Action sports enthusiasts and culinary entrepreneurs Ryan Galbraith and Chris Stinson just kicked their business model into high gear. Eighteen months after opening Cheapskates Action Sports Bar in Arvada, Galbraith and Stinson now have a second Cheapskates location in Aurora.
Curious to see what an action sports bar looks like, we recently stopped by the new Cheapskates to snap some photos.
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The partners say Cheapskates is the first authentic action-sports bar in the metro area. According to Galbraith, when he and Stinson were constructing their first location in Olde Town Arvada they "heard rumors about some action sports bars" -- but after checking them out, they realized "it was basically just a TV in the corner with Fuel on -- that was their claim to action sports."
Cheapskates does possess many of the features so intrinsic to traditional sports bars: flatscreen TVs, sports memorabilia, a jukebox full of classic rock selections. But the televisions are tuned to very different sports, and the customers are not your typical sports-bar regulars, either.
Galbraith says he and Stinson "try and give back to the community that made us who we are today," which often entails shutting down streets near their Arvada location to host action-sports events, including skateboarding demos and flatland BMX shows. Once winter arrives, Cheapskates rents a party bus that takes local skiers and snowboarders from Denver to Loveland.
And when it comes to Industry Night on Sundays, Cheapskates doesn't just reserve its discounts for those working in the culinary field; it also extends its deals to those working in the skateboard, bike and motorcycle industries.
Aside from the action-sports niche, Cheapskates concentrates much of its attention on weekly specials. More popular ones include Thirsty Thursday, which features $4 you-call-its from 9 p.m. to midnight; Karaoke Night, when crooning contestants receive a free shot with their first song; and Ladies Night, where for $10 women can gain access to all-you-can-drink domestic drafts and Stolichnaya vodka.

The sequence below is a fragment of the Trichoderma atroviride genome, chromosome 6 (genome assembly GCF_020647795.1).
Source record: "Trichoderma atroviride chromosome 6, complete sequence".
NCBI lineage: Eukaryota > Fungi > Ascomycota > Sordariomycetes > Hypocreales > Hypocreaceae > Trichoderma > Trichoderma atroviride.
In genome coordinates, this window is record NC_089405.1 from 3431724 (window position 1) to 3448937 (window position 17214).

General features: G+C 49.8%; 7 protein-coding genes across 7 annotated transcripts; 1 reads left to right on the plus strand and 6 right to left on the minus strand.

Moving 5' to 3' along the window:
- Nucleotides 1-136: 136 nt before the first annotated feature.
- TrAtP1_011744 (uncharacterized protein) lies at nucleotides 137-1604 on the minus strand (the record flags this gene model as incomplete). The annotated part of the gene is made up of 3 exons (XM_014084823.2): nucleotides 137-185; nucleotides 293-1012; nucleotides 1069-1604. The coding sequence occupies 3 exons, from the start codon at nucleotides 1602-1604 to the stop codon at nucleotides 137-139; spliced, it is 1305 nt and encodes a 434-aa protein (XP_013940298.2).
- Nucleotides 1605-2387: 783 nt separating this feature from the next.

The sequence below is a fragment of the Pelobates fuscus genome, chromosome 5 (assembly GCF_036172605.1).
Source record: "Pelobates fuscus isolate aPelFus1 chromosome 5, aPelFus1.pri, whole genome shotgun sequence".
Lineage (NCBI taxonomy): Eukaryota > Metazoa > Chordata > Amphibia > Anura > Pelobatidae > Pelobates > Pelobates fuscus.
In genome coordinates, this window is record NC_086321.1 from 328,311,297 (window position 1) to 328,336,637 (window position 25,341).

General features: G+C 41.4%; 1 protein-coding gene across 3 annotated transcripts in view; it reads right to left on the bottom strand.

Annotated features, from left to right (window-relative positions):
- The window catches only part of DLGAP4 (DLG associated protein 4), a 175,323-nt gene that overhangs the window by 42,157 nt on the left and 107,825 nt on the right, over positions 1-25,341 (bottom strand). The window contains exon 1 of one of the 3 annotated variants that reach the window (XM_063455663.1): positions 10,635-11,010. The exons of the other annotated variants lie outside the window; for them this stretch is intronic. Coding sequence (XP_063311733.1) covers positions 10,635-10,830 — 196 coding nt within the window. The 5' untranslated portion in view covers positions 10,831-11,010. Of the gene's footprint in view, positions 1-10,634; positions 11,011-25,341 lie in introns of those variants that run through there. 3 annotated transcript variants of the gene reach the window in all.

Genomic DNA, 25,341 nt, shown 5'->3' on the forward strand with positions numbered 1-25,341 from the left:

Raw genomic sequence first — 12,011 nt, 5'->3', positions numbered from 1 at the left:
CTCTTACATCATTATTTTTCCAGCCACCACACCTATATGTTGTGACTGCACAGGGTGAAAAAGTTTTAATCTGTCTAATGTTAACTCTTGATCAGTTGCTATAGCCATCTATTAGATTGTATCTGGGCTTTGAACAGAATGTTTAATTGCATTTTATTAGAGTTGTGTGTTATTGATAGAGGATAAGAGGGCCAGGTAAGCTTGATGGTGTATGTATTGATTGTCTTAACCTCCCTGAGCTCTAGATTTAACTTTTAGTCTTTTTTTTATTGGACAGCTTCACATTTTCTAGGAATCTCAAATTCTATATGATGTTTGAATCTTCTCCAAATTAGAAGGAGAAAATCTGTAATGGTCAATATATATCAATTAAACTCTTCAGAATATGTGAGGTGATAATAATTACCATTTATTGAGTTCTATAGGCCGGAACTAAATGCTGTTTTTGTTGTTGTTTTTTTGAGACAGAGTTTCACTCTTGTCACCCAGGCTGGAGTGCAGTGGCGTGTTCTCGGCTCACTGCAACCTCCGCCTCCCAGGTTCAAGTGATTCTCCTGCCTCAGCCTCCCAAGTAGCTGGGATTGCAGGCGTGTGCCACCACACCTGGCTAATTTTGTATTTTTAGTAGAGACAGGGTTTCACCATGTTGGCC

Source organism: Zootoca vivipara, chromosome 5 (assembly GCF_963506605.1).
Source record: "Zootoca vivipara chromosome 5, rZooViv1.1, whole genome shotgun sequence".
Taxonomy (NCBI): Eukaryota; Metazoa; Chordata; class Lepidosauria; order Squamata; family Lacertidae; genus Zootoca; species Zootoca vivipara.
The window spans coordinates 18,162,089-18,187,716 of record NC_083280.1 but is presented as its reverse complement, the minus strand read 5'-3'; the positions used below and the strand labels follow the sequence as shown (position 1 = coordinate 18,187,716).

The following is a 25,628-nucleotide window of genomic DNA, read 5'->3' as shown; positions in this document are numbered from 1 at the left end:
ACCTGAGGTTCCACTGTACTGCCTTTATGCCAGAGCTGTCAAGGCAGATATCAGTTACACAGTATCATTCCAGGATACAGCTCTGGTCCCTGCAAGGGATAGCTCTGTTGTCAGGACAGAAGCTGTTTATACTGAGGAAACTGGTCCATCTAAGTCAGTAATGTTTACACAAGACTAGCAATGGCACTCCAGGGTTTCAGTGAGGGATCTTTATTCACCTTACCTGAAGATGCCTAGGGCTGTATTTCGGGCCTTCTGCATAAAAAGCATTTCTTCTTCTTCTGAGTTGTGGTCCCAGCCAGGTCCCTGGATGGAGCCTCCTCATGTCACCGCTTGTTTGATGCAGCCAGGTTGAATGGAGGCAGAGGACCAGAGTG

But of all the deals that Cheapskates dishes up, Galbraith says the bar's birthday special brings in the most traffic. "If you come in within one day of your birthday," he explains, "you get twenty domestic pitchers of beer for $25." And while larger parties could certainly polish off that much beer in one night, Galbraith says that Cheapskates doesn't want to "send you out of there getting in trouble at night, so you get a punch card and you get a week to use it."
Since the first Cheapskates popped up in Arvada, he estimates the bar has presented customers with roughly 800 birthday deal specials.
While connecting with Denver's action sports community by providing nearly unbeatable drink specials is high atop Cheapskates' list, Galbraith says they focus on food, too. "It would always bother me when I would go into neighborhood bars and you could tell that every single item on the menu went: freezer, deep-fryer, plate," Galbraith confesses. "We spent nine months developing our own menu. We make our own wing sauces, we make our Caesar dressings from scratch, we buy from a local meat market several times a week and hand-make our burgers and chicken patties with our own recipes. I even have some homemade recipes from when I was a kid on the menu."
Go big or go home -- that's the mantra of the action-sports world. And after opening two locations in less than two years, it appears Cheapskates is following the same philosophy.
Keep reading for photos from the new Cheapstakes location in Aurora.
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